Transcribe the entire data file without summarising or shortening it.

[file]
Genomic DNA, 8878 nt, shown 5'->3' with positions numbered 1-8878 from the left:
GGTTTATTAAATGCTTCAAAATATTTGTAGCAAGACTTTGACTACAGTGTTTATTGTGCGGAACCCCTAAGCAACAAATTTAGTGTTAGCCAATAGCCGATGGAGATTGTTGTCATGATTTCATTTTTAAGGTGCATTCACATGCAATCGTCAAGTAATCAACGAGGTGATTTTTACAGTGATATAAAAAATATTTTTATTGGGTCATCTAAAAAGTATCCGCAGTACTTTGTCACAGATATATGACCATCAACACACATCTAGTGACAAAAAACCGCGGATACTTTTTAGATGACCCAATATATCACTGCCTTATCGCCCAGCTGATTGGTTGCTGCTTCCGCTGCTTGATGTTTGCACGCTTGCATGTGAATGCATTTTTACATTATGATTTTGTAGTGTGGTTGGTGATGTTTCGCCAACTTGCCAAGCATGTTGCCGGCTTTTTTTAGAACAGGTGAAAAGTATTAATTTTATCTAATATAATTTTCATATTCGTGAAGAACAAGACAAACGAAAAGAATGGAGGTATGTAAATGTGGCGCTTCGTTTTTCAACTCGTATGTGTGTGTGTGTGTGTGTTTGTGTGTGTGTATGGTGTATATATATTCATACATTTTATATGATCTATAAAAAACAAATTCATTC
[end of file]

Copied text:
Genomic DNA, 8878 nt, shown 5'->3' with positions numbered 1-8878 from the left:
GGTTTATTAAATGCTTCAAAATATTTGTAGCAAGACTTTGACTACAGTGTTTATTGTGCGGAACCCCTAAGCAACAAATTTAGTGTTAGCCAATAGCCGATGGAGATTGTTGTCATGATTTCATTTTTAAGGTGCATTCACATGCAATCGTCAAGTAATCAACGAGGTGATTTTTACAGTGATATAAAAAATATTTTTATTGGGTCATCTAAAAAGTATCCGCAGTACTTTGTCACAGATATATGACCATCAACACACATCTAGTGACAAAAAACCGCGGATACTTTTTAGATGACCCAATATATCACTGCCTTATCGCCCAGCTGATTGGTTGCTGCTTCCGCTGCTTGATGTTTGCACGCTTGCATGTGAATGCATTTTTACATTATGATTTTGTAGTGTGGTTGGTGATGTTTCGCCAACTTGCCAAGCATGTTGCCGGCTTTTTTTAGAACAGGTGAAAAGTATTAATTTTATCTAATATAATTTTCATATTCGTGAAGAACAAGACAAACGAAAAGAATGGAGGTATGTAAATGTGGCGCTTCGTTTTTCAACTCGTATGTGTGTGTGTGTGTGTGTTTGTGTGTGTGTATGGTGTATATATATTCATACATTTTATATGATCTATAAAAAACAAATTCATTC